Gus Kenworthy Just Rescued Another Dog At The Olympics, This Time From A Meat Farm

The 2014 freestyle skiing silver medalist found time after competing in Pyeongchang to adopt a puppy from a dog meat farm in South Korea that he and the Humane Society helped shut down.

Olympic freestyle skier Gus Kenworthy used the spotlight of the 2018 Pyeongchang Winter Olympics to highlight the inhumane treatment of canines at dog meat farms in South Korea.

David Ramos / Getty Images

In an Instagram post on Friday, the 2014 silver medalist wrote: "It's not my place to impose western ideals on the people here. The way these animals are being treated, however, is completely inhumane and culture should never be a scapegoat for cruelty."

That's why Kenworthy, along with Humane Society International, helped convince one dog meat farmer to shut down his farm and allow them to bring 90 dogs to the US and Canada (including one puppy Kenworthy adopted and named Beemo).

Ahn Young-joon / AP

This is not the first time Kenworthy has saved dogs while competing at the Olympics. At the 2014 games in Sochi, Russia, he saved five strays that were roaming around the city.

Oh my glob, look who I just found! :) #sochistrays

Via Twitter: @guskenworthy

Fell asleep last night with Rosa :) Thanks for the pic @robindmacdonald!

Via Twitter: @guskenworthy

One last family nap before the big move to a new life. Bye @Sochi2014 @HumaneSociety @aeroflot @guskenworthy

Via Twitter: @robindmacdonald

Kenworthy ended his caption reminding his audience to #adoptdontshop.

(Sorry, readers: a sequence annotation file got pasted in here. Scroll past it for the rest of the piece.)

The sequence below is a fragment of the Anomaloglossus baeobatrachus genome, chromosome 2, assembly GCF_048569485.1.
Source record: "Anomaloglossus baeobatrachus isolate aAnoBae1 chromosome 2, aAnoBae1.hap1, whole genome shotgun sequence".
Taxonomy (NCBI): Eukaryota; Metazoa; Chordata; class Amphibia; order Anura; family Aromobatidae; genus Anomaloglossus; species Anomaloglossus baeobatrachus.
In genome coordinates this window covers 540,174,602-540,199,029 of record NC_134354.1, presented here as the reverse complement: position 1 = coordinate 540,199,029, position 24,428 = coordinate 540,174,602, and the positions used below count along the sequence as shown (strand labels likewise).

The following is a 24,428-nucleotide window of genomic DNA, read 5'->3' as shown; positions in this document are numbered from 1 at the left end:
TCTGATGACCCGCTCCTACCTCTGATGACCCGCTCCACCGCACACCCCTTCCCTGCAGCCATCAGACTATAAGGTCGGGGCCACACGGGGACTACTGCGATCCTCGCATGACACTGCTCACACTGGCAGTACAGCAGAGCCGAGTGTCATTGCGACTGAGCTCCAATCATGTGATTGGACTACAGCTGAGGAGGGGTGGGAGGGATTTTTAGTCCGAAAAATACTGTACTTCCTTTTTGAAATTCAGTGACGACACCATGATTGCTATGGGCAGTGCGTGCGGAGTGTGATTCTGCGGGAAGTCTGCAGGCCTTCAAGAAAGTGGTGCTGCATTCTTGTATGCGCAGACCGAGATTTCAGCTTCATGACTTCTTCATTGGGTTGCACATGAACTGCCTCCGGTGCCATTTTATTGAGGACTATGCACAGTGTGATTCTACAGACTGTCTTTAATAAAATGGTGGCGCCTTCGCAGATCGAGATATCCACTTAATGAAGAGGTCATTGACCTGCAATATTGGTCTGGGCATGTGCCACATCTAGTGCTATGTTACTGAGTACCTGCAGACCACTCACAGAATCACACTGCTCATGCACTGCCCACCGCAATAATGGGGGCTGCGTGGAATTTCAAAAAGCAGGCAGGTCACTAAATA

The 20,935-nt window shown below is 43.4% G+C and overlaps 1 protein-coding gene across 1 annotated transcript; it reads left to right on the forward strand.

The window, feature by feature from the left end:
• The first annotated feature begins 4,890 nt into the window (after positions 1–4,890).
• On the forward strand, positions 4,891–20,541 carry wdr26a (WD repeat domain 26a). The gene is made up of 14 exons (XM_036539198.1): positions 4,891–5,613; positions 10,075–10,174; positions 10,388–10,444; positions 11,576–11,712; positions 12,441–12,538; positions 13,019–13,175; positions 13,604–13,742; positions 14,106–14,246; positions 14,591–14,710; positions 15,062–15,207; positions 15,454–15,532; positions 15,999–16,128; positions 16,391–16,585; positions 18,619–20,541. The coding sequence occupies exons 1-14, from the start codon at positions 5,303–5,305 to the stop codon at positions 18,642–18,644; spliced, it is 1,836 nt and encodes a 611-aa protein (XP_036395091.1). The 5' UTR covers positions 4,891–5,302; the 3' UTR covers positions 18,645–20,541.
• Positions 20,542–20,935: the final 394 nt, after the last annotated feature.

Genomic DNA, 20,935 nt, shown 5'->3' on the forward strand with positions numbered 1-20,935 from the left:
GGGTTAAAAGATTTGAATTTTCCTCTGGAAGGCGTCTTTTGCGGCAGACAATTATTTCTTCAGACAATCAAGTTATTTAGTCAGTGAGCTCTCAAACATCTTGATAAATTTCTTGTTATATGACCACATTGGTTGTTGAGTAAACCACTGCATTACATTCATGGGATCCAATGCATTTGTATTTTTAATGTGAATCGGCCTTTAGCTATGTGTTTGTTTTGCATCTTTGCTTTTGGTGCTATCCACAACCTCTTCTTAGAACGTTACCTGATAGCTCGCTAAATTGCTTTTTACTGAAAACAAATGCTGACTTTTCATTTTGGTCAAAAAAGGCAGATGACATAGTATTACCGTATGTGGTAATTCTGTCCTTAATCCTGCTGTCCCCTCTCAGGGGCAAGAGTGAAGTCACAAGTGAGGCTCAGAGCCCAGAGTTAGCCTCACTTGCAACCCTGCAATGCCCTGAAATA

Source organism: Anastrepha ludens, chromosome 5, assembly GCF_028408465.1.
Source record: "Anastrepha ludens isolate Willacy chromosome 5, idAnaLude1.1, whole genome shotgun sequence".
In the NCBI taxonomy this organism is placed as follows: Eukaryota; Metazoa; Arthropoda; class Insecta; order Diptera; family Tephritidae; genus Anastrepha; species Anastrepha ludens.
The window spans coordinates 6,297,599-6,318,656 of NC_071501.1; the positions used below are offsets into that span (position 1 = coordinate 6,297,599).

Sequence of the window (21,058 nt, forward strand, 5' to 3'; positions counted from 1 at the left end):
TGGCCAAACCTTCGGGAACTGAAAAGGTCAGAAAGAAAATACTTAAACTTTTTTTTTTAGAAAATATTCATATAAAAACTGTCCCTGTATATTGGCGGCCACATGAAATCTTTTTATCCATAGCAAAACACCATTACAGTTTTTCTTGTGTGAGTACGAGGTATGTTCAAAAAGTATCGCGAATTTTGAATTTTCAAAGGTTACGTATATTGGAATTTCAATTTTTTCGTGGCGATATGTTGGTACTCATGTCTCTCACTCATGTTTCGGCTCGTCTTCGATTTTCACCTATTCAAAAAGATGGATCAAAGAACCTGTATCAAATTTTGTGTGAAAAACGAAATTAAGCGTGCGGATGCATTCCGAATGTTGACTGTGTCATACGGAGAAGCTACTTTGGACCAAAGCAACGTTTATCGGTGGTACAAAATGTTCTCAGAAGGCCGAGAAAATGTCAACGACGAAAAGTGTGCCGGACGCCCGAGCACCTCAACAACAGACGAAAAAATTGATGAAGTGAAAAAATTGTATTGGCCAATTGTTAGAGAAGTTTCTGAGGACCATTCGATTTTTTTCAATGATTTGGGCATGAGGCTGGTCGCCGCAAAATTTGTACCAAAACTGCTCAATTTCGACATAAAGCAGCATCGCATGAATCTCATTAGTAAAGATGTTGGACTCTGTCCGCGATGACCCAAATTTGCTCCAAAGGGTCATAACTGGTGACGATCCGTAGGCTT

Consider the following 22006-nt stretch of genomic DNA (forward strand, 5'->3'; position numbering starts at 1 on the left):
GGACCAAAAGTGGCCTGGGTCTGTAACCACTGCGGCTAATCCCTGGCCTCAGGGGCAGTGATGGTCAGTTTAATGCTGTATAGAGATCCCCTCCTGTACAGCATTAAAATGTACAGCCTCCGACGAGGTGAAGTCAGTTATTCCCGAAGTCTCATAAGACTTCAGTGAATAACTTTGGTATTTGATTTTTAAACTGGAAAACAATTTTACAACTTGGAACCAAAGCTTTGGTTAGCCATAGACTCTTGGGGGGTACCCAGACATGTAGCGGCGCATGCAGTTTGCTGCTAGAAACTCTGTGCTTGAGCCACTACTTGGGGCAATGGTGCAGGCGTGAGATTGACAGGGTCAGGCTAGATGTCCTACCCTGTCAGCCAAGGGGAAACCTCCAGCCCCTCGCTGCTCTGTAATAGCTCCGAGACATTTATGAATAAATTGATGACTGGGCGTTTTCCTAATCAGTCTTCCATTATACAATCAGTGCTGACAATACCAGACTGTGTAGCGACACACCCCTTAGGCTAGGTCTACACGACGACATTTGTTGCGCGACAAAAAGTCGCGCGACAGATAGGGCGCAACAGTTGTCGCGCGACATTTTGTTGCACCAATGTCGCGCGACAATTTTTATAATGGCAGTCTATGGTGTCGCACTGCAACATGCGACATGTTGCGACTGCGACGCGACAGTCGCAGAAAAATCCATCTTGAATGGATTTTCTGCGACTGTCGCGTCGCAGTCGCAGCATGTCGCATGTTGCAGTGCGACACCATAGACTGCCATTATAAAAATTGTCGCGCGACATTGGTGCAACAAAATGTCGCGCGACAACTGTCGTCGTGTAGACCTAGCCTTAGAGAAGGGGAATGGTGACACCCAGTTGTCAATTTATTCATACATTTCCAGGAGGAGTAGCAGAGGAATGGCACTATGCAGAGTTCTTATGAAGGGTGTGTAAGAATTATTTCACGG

Ahn Young-joon / AP

The full caption reads: "This morning Matt and I had a heart-wrenching visited to one of the 17,000 dog farms here in South Korea. Across the country there are 2.5 million dogs being raised for food in some of the most disturbing conditions imaginable. Yes, there is an argument to be made that eating dogs is a part of Korean culture. And, while don't personally agree with it, I do agree that it's not my place to impose western ideals on the people here. The way these animals are being treated, however, is completely inhumane and culture should never be a scapegoat for cruelty. I was told that the dogs on this particular farm were kept in "good conditions" by comparison to other farms. The dogs here are malnourished and physically abused, crammed into tiny wire-floored pens, and exposed to the freezing winter elements and scorching summer conditions. When it comes time to put one down it is done so in front of the other dogs by means of electrocution sometimes taking up to 20 agonizing minutes. Despite the beliefs of the Korean public at large, these dogs are no different from the ones we call pets back home. Some of them were even pets at one time and were stolen or found and sold into the dog meat trade. Luckily, this particular farm (thanks to the hard work of the Humane Society International and the cooperation of a farmer who's seen the error of his ways) is being permanently shut down and all 90 of the dogs here will be brought to the US and Canada where they'll find their fur-ever homes. I adopted the sweet baby in the first pic (we named her Beemo) and she'll be coming to the US to live with me as soon as she's through with her vaccinations in a short couple of weeks. I cannot wait to give her the best life possible! There are still millions of dogs here in need of help though (like the Great Pyrenees in the 2nd pic who was truly the sweetest dog ever). I'm hoping to use this visit as an opportunity to raise awareness to the inhumanity of the dog meat trade here in Korea and the plight of dogs everywhere, including back home in the US where millions of dogs are in need of loving homes! Go to @hsiglobal's page to see how you can help. #dogsarefriendsnotfood #adoptdontshop ❤️🐶"



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